Torchlight comes with a level editor and modding tools (found separately under your Tools library in Steam). Hooray, mod support! I haven't so much as booted it up, but I've seen plenty of evidence that it's been well-used by the community.
The Neutral
Difficulty Curve
I played as an offensive alchemist, meaning I maxed out my strongest spells and passive buffs. I tore through just about everything in my path with ease, never even needing more than one attack spell at a time due to my power and high mana. However, towards the final levels of the story dungeon (Black Palace onwards, levels 30+), things suddenly got challenging, and I found myself needing a wider selection of spells, running out of potions, and occasionally dying. It was nice to finally have a challenge, but not for it to come so late and so suddenly.

Tracked alongside your experience is a stat called fame. You earn fame for killing bosses and completing quests. Since the game doesn't explain fame to you anywhere, I was very confused as to what it did and whether I should care about it.
Turns out, every time you gain a new fame rank, you gain a skill point. That's it. Nothing else. It's purely an additional source of skill points. In that sense I feel it's kind of wasted - a lot more could've been done with a fame stat, like making certain quests and items available only to characters with a certain fame rank, or changing how other characters react to you.
Item Sets
Some items are part of a set. These items are exceptionally powerful already, and give you additional bonuses for wearing multiple items from the same set. That's awesome, right? Well, almost. The rarity of these items means that you might play through the entire game and never pick up a second set piece - and there are 20 different sets, so it's very unlikely to actually complete one. Lamesauce. I got particularly lucky and managed to get 3 pieces of the Dragonslayer set (the minimum number to get a set bonus), but all of my other set items are singles.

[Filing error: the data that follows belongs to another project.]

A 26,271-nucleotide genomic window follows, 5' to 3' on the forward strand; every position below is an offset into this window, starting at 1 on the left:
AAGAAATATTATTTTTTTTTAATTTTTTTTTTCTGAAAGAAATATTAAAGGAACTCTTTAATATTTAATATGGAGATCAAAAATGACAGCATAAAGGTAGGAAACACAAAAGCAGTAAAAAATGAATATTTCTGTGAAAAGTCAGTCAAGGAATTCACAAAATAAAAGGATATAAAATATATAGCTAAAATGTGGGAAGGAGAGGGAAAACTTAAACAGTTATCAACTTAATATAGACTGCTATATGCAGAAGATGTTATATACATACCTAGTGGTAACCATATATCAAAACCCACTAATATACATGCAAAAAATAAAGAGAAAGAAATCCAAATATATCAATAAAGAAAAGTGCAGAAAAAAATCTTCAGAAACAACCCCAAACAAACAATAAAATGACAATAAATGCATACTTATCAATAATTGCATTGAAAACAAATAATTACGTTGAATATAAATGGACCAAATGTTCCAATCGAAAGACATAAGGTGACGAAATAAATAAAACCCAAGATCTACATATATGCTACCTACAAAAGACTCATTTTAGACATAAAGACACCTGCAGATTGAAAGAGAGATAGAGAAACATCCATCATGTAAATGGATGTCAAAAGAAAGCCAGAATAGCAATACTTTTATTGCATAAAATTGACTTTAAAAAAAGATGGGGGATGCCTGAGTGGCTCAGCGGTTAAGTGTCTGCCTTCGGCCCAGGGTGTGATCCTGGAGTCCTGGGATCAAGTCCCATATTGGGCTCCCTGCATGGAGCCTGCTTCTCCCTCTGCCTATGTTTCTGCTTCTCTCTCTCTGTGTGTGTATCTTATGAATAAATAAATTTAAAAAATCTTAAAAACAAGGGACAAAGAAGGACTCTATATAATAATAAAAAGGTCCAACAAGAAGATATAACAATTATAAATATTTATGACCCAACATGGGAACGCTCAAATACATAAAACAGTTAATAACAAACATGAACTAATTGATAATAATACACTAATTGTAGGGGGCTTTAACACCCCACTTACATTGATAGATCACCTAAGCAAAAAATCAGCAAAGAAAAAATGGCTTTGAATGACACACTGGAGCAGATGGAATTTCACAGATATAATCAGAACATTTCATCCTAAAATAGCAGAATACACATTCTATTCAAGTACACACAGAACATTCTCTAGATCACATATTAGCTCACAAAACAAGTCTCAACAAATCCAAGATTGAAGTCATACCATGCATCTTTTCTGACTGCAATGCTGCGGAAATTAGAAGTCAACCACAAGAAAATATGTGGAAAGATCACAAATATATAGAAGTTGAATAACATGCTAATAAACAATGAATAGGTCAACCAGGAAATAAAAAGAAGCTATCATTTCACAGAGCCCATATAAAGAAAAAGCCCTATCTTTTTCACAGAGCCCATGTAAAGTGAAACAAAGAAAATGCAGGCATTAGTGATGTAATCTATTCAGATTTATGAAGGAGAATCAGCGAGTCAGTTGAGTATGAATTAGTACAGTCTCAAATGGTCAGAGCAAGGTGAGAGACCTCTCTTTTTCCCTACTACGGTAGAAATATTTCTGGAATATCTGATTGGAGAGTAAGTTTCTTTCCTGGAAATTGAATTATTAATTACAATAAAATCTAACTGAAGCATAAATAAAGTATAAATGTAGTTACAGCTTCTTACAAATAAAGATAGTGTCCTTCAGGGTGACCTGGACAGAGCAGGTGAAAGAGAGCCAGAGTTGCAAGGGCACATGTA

More irritating, there's an oversight with some of the item sets. Some sets contain two different items of the same slot - for example, the Dragonslayer set has boots, a helmet, a shield, a chestpiece, and an epic chestpiece. However, since you can't equip two chestpieces at once, it's impossible to get the full set bonus for equipping 5 pieces. Double lamesauce, especially since that's the one set I have multiples of.

The Bad
Story & Quests
The game's plot is very basic and bare-bones: there's bad stuff in the mountain, so go kill the bad guys! I'm hoping that the possibilities of the magical mineral ember are explored more in the sequel.
The few quest chains don't offer much more. There are 3 chains, which consist of repeatedly doing the following: kill a boss, find a special piece of ember, and retrieve an item from this random dungeon. A few more are added for the post-story content, but are pretty much the exact same things.
Environment Repetition
The interesting dungeon environments become slightly less so when you have to clear 3-5 dungeon levels based on only a few tilesets, filled with generic monsters and no plot or lore. Further, the map scrolls you find frequently use the exact same layout as one of the dungeon levels. At least the map scrolls are optional, but it would've been nice to see a bit more variety in layout and content overall.

The in-game economy is kind of a joke. Actual useful items are incredibly rare, and the gold you earn from selling a full inventory haul is pitiful compared to the prices you pay for enchanting and stuff. Merchants have little variability (except the gambling guy), so you're relying on drops which are totally UNreliable. You also can't share gold between characters (without mods), so starting a new character isn't much fun for the first few levels.
Alchemist Scaling
Having only a week to get my review done, I only played through as one character class, the Alchemist. My character build was ridiculously effective for the longest time - I focused on lightning bolts and boosting damage (crit chance/damage, weapon damage, + lightning damage gems/gear, etc). I was one-shotting common enemies left and right, clearing rooms in a heartbeat.
Unfortunately the alchemist's skills don't scale very well at higher levels. Luckily for me I'd picked the one skill that scales 100% with weapon damage, so I was mostly OK, but if you rely on other attacks like Pyre or Ember Bolt, be prepared to be disappointed at high levels. With little to no weapon scaling, some skills simply stop getting stronger once you've maxed them out, and will only ever get incrementally better. I hear from the internet that most of the other two class's skills scale much better than the alchemist's, which is good for them I guess.
The Verdict
Recommendation: play it.
Torchlight is a solid dungeon crawler. It has its weaknesses, but the core gameplay is sound and it's perfectly built to keep you addicted and seeking out better loot. The relatively minor problems can be pretty easily solved with mods which are simple to install. Check back on Friday for a look at some Torchlight mods.